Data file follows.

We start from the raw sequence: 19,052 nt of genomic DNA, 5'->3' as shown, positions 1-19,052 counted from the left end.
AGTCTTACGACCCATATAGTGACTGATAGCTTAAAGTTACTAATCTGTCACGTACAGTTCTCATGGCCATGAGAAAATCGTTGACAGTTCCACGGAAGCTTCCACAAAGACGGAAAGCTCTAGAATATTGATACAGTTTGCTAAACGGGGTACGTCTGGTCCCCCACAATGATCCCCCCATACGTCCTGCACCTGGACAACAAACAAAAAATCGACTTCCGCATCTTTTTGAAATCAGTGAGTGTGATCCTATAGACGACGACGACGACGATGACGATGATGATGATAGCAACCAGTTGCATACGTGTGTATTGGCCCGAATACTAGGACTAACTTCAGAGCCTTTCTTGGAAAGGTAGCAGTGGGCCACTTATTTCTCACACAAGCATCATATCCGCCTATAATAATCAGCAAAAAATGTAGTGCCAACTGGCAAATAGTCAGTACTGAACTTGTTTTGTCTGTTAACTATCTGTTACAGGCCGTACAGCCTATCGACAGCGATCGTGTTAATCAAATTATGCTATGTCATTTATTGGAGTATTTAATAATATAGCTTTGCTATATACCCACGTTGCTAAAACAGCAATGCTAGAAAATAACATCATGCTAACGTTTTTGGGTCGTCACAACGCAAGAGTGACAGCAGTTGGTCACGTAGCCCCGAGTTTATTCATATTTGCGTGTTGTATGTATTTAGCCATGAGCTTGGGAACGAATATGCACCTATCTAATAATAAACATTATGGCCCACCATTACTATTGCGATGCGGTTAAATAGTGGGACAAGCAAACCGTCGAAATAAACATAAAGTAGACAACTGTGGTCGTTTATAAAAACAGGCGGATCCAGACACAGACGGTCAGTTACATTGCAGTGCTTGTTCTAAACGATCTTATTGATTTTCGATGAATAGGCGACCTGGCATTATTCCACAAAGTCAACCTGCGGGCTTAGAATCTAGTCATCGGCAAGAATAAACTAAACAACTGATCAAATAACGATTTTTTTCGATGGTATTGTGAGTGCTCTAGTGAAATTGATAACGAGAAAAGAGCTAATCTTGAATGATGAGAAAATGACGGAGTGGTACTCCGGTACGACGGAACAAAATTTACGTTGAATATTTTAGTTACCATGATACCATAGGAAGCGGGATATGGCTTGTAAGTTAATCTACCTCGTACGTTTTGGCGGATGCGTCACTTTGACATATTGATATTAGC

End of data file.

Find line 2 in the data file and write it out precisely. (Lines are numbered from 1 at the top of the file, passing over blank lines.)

AGTCTTACGACCCATATAGTGACTGATAGCTTAAAGTTACTAATCTGTCACGTACAGTTCTCATGGCCATGAGAAAATCGTTGACAGTTCCACGGAAGCTTCCACAAAGACGGAAAGCTCTAGAATATTGATACAGTTTGCTAAACGGGGTACGTCTGGTCCCCCACAATGATCCCCCCATACGTCCTGCACCTGGACAACAAACAAAAAATCGACTTCCGCATCTTTTTGAAATCAGTGAGTGTGATCCTATAGACGACGACGACGACGATGACGATGATGATGATAGCAACCAGTTGCATACGTGTGTATTGGCCCGAATACTAGGACTAACTTCAGAGCCTTTCTTGGAAAGGTAGCAGTGGGCCACTTATTTCTCACACAAGCATCATATCCGCCTATAATAATCAGCAAAAAATGTAGTGCCAACTGGCAAATAGTCAGTACTGAACTTGTTTTGTCTGTTAACTATCTGTTACAGGCCGTACAGCCTATCGACAGCGATCGTGTTAATCAAATTATGCTATGTCATTTATTGGAGTATTTAATAATATAGCTTTGCTATATACCCACGTTGCTAAAACAGCAATGCTAGAAAATAACATCATGCTAACGTTTTTGGGTCGTCACAACGCAAGAGTGACAGCAGTTGGTCACGTAGCCCCGAGTTTATTCATATTTGCGTGTTGTATGTATTTAGCCATGAGCTTGGGAACGAATATGCACCTATCTAATAATAAACATTATGGCCCACCATTACTATTGCGATGCGGTTAAATAGTGGGACAAGCAAACCGTCGAAATAAACATAAAGTAGACAACTGTGGTCGTTTATAAAAACAGGCGGATCCAGACACAGACGGTCAGTTACATTGCAGTGCTTGTTCTAAACGATCTTATTGATTTTCGATGAATAGGCGACCTGGCATTATTCCACAAAGTCAACCTGCGGGCTTAGAATCTAGTCATCGGCAAGAATAAACTAAACAACTGATCAAATAACGATTTTTTTCGATGGTATTGTGAGTGCTCTAGTGAAATTGATAACGAGAAAAGAGCTAATCTTGAATGATGAGAAAATGACGGAGTGGTACTCCGGTACGACGGAACAAAATTTACGTTGAATATTTTAGTTACCATGATACCATAGGAAGCGGGATATGGCTTGTAAGTTAATCTACCTCGTACGTTTTGGCGGATGCGTCACTTTGACATATTGATATTAGC